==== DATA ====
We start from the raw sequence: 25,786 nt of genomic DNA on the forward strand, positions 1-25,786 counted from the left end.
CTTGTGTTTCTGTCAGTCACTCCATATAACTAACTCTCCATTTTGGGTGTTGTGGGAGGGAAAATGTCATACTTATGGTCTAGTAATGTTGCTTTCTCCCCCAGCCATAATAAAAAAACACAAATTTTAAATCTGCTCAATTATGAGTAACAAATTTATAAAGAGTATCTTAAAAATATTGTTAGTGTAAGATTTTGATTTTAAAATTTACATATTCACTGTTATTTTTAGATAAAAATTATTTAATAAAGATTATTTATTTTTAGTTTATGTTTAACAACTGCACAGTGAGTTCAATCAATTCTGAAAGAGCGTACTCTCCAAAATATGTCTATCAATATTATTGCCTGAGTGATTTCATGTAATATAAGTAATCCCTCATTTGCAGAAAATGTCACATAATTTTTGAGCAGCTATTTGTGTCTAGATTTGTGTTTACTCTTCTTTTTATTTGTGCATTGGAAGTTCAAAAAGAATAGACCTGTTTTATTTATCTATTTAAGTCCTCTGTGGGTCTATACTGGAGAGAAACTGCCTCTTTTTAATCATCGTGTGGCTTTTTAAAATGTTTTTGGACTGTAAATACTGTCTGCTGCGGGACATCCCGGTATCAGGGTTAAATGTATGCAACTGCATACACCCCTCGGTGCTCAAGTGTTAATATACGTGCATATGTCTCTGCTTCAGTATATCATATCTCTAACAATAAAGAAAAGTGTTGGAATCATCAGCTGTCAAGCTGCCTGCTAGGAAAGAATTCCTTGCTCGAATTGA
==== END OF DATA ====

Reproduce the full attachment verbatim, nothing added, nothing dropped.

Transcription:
We start from the raw sequence: 25,786 nt of genomic DNA on the forward strand, positions 1-25,786 counted from the left end.
CTTGTGTTTCTGTCAGTCACTCCATATAACTAACTCTCCATTTTGGGTGTTGTGGGAGGGAAAATGTCATACTTATGGTCTAGTAATGTTGCTTTCTCCCCCAGCCATAATAAAAAAACACAAATTTTAAATCTGCTCAATTATGAGTAACAAATTTATAAAGAGTATCTTAAAAATATTGTTAGTGTAAGATTTTGATTTTAAAATTTACATATTCACTGTTATTTTTAGATAAAAATTATTTAATAAAGATTATTTATTTTTAGTTTATGTTTAACAACTGCACAGTGAGTTCAATCAATTCTGAAAGAGCGTACTCTCCAAAATATGTCTATCAATATTATTGCCTGAGTGATTTCATGTAATATAAGTAATCCCTCATTTGCAGAAAATGTCACATAATTTTTGAGCAGCTATTTGTGTCTAGATTTGTGTTTACTCTTCTTTTTATTTGTGCATTGGAAGTTCAAAAAGAATAGACCTGTTTTATTTATCTATTTAAGTCCTCTGTGGGTCTATACTGGAGAGAAACTGCCTCTTTTTAATCATCGTGTGGCTTTTTAAAATGTTTTTGGACTGTAAATACTGTCTGCTGCGGGACATCCCGGTATCAGGGTTAAATGTATGCAACTGCATACACCCCTCGGTGCTCAAGTGTTAATATACGTGCATATGTCTCTGCTTCAGTATATCATATCTCTAACAATAAAGAAAAGTGTTGGAATCATCAGCTGTCAAGCTGCCTGCTAGGAAAGAATTCCTTGCTCGAATTGA